Talk: Serendipity: How Supercomputing Technology is Enabling a Revolution in Artificial Intelligence

José E. Moreira

Thomas J. Watson Research Center, IBM Research

With the availability of both large compute power and large data sets, we have witnessed a revolution in machine learning technology, which has become a mainstream tool for both business and scientific applications. This revolution is likely to accelerate, as even more compute power is brought to bear, and deliver many of the promises of artificial intelligence. In this talk we will investigate how far the impacts of machine learning can go. We will cover the new Summit supercomputer, which brings unprecedented compute capabilities to both traditional high performance computing and artificial intelligence problems, analyzing the similarities as well as the differences in those two fields. We will also speculate about the future of machine learning and, in particular, its possible limitations. We will conclude with a discussion of one of the most important scientific questions of our time: Is consciousness computable?

Short Bio: José E. Moreira is a Distinguished Research Staff Member in the Scalable Systems Department at the Thomas J. Watson Research Center. He received a B.S. degree in physics and B.S. and M.S. degrees in electrical engineering from the University of Sao Paulo, Brazil, in 1987, 1988 and 1990, respectively. He also received a Ph.D. degree in electrical engineering from the University of Illinois at Urbana-Champaign in 1995. Since joining IBM at the Thomas J. Watson Research Center, he has worked on a variety of high-performance computing projects. He was system software architect for the Blue Gene/L supercomputer and chief architect of the Commercial Scale Out project. He currently leads the IBM Research work on the architecture of Power processor. He is an author or coauthor of over 100 technical papers and 10 patents. Dr. Moreira is a member of the IEEE (Institute of Electrical and Electronics Engineers) and a Distinguished Scientist of the ACM (Association for Computing Machinery).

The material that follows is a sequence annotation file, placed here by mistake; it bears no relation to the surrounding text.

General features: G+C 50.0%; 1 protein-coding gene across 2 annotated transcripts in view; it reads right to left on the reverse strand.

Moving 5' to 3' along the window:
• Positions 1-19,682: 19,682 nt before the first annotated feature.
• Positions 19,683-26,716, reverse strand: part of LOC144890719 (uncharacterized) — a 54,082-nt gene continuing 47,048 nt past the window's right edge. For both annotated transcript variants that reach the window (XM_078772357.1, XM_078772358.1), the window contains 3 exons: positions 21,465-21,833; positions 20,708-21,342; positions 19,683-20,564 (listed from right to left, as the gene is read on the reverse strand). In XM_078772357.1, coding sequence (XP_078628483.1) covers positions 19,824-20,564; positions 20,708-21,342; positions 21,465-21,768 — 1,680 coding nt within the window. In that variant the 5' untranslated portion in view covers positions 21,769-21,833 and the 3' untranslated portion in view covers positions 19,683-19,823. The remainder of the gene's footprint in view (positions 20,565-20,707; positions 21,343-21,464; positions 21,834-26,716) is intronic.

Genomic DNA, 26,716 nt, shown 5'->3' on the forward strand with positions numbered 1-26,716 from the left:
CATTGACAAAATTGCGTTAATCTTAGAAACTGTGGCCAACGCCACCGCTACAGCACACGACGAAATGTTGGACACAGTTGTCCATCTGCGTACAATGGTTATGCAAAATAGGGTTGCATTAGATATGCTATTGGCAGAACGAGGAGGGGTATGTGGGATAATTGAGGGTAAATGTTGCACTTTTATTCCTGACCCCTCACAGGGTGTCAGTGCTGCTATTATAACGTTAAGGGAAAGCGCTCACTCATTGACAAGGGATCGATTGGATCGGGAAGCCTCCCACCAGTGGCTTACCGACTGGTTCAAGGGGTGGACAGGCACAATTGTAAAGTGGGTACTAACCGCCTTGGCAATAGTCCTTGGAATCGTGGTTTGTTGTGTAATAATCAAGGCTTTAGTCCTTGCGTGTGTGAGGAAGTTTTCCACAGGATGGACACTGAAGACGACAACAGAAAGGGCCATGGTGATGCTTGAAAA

yves robert  

Talk: Scheduling Matters

Yves Robert

ENS Lyon, France and Univ. Tenn. Knoxville, USA

This talk will review a few scheduling algorithms to solve simple computational problems on large-scale platforms. Faults, energy/power shortage, I/O contention, the constraints are numerous and challenging. The talk will provide a few answers and discuss open research directions.

Short Bio: Yves Robert received the PhD degree from Institut National Polytechnique de Grenoble. He is currently a full professor in the Computer Science Laboratory LIP at ENS Lyon. He is the author of 7 books, 150 papers published in international journals, and 240 papers published in international conferences. He is the editor of 11 book proceedings and 13 journal special issues. He has advised 30 PhD students. His main research interests are scheduling techniques and resilient algorithms for large-scale platforms. Yves Robert served on many editorial boards, including IEEE TPDS, JPDC and ACM TOPC. He is a Fellow of the IEEE. He was elected a Senior Member of Institut Universitaire de France in 2007 and renewed in 2012. He was awarded the 2014 IEEE TCSC Award for Excellence in Scalable Computing, and the 2016 IEEE TCPP Outstanding Service Award. He holds a Visiting Scientist position at the University of Tennessee Knoxville since 2011.


Talk: Extreme-Scale Earthquake Simulation on Sunway TaihuLight

Haohuan Fu

Tsinghua University, China